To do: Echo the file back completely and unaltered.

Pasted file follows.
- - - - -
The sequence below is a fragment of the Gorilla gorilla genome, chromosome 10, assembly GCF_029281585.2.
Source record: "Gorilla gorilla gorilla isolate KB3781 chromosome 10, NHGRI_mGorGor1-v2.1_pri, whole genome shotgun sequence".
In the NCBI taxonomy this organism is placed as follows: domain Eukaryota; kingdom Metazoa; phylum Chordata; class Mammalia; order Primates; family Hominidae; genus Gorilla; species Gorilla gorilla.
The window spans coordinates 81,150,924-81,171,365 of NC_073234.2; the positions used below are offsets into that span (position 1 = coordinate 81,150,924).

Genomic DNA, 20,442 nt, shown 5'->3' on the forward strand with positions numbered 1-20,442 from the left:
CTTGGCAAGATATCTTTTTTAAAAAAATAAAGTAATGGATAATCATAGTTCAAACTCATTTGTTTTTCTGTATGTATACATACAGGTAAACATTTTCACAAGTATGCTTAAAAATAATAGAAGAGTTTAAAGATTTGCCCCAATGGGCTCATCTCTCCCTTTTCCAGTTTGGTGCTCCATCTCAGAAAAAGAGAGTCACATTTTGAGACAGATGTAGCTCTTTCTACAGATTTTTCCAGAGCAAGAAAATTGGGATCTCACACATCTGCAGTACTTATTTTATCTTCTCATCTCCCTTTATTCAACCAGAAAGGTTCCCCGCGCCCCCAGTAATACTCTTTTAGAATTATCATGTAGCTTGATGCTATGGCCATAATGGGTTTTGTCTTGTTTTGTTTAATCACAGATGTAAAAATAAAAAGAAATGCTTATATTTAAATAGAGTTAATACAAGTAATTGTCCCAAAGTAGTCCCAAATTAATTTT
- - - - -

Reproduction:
The sequence below is a fragment of the Gorilla gorilla genome, chromosome 10, assembly GCF_029281585.2.
Source record: "Gorilla gorilla gorilla isolate KB3781 chromosome 10, NHGRI_mGorGor1-v2.1_pri, whole genome shotgun sequence".
In the NCBI taxonomy this organism is placed as follows: domain Eukaryota; kingdom Metazoa; phylum Chordata; class Mammalia; order Primates; family Hominidae; genus Gorilla; species Gorilla gorilla.
The window spans coordinates 81,150,924-81,171,365 of NC_073234.2; the positions used below are offsets into that span (position 1 = coordinate 81,150,924).

Genomic DNA, 20,442 nt, shown 5'->3' on the forward strand with positions numbered 1-20,442 from the left:
CTTGGCAAGATATCTTTTTTAAAAAAATAAAGTAATGGATAATCATAGTTCAAACTCATTTGTTTTTCTGTATGTATACATACAGGTAAACATTTTCACAAGTATGCTTAAAAATAATAGAAGAGTTTAAAGATTTGCCCCAATGGGCTCATCTCTCCCTTTTCCAGTTTGGTGCTCCATCTCAGAAAAAGAGAGTCACATTTTGAGACAGATGTAGCTCTTTCTACAGATTTTTCCAGAGCAAGAAAATTGGGATCTCACACATCTGCAGTACTTATTTTATCTTCTCATCTCCCTTTATTCAACCAGAAAGGTTCCCCGCGCCCCCAGTAATACTCTTTTAGAATTATCATGTAGCTTGATGCTATGGCCATAATGGGTTTTGTCTTGTTTTGTTTAATCACAGATGTAAAAATAAAAAGAAATGCTTATATTTAAATAGAGTTAATACAAGTAATTGTCCCAAAGTAGTCCCAAATTAATTTT